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Whether you own horses, goats, llamas or cattle, you need to plan on attending the North Texas Grazing and Pasture Conference. The conference is scheduled for Saturday, March 19 and will be held at the Magnolia Room of the Tarrant County Resource Connection Conference Center located at 2300 Circle Dr. in Fort Worth. According to the new Tarrant County AgriLife Extension Agriculture Agent Fred M. Hall, “This is a unique program that will address the economics of pastures, alternative forages and have a special focus on developing healthy soils that can maintain high productivity year after year. Whether you are a part-time producer with ten acres and pastured poultry or a commercial grower with 2,000 acres and 100 momma cows, this program will cover information that you need”. The program will began at 8:15 a.m with sign-in and the presentations will start at 8:45 a.m. There will be three continuing education units offered for pesticide applicator license holders including one IPM and two general CEUs. The registration fee is $25.

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Among organic and sustainable farmers, there is a belief that healthy ecosystems with minimally disturbed soils, adequate access to diverse, high quality forages, and clean water have a robust correlation with cows’ well-being and milk quality.  However, there has been limited research on the relationships between changes in biodiversity, livestock health, and farm management and productivity.

Therefore, in 2012, a University of Vermont research team began a multidisciplinary, long-term study to learn if managing farms for increased diversity at different “community” levels (from rumen microbes to forage composition) in Northeast pasture-based dairy production systems positively contributes to improved livestock well-being, health and productivity, and creates an ecological service feedback loop that benefits soil and natural resource diversity.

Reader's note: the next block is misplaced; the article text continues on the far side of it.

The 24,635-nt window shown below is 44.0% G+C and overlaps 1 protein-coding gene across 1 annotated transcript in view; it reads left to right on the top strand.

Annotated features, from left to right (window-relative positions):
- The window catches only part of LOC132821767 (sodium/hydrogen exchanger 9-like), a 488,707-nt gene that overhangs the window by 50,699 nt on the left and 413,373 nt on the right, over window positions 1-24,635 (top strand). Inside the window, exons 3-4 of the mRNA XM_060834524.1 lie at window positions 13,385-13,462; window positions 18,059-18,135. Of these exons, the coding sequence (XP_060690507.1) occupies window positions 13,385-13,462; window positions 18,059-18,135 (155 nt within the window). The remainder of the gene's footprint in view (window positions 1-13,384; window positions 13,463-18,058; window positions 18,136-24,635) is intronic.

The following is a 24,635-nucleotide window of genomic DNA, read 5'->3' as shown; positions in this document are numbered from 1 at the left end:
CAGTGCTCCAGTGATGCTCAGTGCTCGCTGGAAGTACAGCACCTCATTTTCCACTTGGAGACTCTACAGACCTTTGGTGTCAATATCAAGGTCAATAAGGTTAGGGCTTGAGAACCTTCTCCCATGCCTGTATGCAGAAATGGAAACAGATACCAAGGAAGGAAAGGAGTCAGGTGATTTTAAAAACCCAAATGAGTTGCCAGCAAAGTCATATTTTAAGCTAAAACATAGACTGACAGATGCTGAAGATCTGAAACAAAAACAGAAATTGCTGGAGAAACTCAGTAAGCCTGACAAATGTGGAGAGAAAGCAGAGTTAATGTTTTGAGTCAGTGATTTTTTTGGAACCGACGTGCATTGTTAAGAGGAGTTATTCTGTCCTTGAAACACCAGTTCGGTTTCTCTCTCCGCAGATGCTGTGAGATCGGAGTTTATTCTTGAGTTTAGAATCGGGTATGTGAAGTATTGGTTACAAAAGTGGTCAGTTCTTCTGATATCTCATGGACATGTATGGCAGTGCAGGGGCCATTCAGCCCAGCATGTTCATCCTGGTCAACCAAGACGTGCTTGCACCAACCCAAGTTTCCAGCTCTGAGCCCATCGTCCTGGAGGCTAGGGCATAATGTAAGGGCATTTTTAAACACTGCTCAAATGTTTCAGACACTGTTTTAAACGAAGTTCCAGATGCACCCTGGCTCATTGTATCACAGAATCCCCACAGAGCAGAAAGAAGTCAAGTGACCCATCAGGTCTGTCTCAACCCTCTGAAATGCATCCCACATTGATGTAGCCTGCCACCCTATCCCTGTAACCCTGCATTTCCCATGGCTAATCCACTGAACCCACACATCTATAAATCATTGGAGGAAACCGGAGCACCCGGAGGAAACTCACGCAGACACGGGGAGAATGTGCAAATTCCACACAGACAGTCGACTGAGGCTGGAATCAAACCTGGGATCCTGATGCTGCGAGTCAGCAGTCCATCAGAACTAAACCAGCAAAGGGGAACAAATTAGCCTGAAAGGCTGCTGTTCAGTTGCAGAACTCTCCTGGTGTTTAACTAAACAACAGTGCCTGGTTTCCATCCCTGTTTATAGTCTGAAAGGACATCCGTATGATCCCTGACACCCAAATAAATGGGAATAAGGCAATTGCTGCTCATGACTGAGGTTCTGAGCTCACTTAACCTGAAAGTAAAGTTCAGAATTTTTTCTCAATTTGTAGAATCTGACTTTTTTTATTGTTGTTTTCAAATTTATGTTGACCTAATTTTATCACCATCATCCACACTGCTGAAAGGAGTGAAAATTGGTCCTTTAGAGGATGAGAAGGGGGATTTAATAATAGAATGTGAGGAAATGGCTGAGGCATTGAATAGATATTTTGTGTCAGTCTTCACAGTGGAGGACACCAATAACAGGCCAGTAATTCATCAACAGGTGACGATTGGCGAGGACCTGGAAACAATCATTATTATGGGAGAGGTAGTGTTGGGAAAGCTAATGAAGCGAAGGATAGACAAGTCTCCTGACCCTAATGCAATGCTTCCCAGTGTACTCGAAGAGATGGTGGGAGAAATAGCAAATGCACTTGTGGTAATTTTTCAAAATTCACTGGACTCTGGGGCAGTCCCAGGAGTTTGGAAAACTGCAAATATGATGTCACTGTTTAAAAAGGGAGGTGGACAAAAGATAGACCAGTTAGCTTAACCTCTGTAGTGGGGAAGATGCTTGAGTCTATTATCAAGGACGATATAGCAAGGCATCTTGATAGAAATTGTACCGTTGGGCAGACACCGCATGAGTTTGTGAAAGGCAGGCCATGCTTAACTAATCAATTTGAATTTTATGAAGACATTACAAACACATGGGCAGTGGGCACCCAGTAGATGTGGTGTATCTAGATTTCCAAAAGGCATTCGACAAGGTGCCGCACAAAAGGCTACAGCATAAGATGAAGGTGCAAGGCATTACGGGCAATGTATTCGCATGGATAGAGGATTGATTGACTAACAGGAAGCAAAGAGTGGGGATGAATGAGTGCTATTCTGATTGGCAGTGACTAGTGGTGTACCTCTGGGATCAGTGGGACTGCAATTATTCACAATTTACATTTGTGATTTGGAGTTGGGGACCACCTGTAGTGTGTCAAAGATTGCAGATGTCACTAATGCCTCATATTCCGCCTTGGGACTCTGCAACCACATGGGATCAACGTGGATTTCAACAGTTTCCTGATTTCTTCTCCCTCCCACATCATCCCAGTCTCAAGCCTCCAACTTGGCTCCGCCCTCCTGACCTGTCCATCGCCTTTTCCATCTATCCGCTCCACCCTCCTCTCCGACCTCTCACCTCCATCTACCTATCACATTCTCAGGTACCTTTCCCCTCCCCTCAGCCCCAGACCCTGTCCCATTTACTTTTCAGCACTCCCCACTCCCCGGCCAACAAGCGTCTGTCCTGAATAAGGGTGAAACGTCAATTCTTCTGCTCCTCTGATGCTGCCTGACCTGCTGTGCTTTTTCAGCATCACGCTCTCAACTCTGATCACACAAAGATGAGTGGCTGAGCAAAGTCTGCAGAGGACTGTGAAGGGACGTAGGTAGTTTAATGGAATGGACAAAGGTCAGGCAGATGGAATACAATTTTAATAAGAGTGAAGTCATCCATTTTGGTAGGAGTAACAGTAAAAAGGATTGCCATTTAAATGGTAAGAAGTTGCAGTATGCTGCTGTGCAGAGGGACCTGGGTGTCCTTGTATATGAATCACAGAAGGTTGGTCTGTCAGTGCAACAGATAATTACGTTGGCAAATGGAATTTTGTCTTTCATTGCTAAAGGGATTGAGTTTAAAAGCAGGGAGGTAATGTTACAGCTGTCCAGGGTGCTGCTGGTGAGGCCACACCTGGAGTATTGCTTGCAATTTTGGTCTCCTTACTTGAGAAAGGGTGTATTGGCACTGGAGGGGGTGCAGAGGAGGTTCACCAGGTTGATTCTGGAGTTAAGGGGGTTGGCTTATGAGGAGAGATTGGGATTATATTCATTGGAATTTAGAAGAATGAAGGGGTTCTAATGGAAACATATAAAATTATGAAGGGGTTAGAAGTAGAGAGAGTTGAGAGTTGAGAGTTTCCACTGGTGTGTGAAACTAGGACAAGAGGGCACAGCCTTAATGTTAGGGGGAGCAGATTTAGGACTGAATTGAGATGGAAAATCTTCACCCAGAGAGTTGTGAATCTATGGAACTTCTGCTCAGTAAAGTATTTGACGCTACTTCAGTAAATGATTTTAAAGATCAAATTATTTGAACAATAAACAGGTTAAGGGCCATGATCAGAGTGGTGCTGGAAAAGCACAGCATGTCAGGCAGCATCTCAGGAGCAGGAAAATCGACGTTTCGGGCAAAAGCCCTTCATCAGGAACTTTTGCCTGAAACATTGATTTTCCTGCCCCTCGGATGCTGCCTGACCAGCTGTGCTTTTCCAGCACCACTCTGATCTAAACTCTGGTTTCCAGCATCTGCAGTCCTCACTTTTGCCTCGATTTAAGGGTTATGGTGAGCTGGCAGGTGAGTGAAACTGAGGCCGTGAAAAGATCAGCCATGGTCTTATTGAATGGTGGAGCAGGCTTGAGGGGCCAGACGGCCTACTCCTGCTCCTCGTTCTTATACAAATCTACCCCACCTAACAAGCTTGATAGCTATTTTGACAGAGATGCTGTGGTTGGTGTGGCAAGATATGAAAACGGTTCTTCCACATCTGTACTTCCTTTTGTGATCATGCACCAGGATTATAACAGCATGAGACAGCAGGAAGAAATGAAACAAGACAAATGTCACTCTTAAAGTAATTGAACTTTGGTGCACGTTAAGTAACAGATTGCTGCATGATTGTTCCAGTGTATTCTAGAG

“While this research is being done in the northeast, it’s application has amazing potential for the nations largest livestock state” says the new Tarrant County Agriculture and Natural Resources Extension Agent Fred. M. Hall. The 60-minute webinar program is set for 1 p.m. on Monday, January 4 and will be held in the Fort Worth Room at the Tarrant County Extension office located at 200 Taylor St. in Fort Worth.

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Among organic and sustainable farmers, there is a belief that healthy ecosystems with minimally disturbed soils, adequate access to diverse, high quality forages, and clean water have a robust correlation with cows’ well-being and milk quality.  However, there has been limited research on the relationships between changes in biodiversity, livestock health, and farm management and productivity.

Therefore, in 2012, a University of Vermont research team began a multidisciplinary, long-term study to learn if managing farms for increased diversity at different “community” levels (from rumen microbes to forage composition) in Northeast pasture-based dairy production systems positively contributes to improved livestock well-being, health and productivity, and creates an ecological service feedback loop that benefits soil and natural resource diversity.

“While this research is being done in the northeast, it’s application has amazing potential for the nations largest livestock state” says the new Tarrant County Agriculture and Natural Resources Extension Agent Fred. M. Hall. The 60-minute webinar program is set for 1 p.m. on Monday, January 4 and will be held in the Fort Worth Room at the Tarrant County Extension office located at 200 Taylor St. in Fort Worth.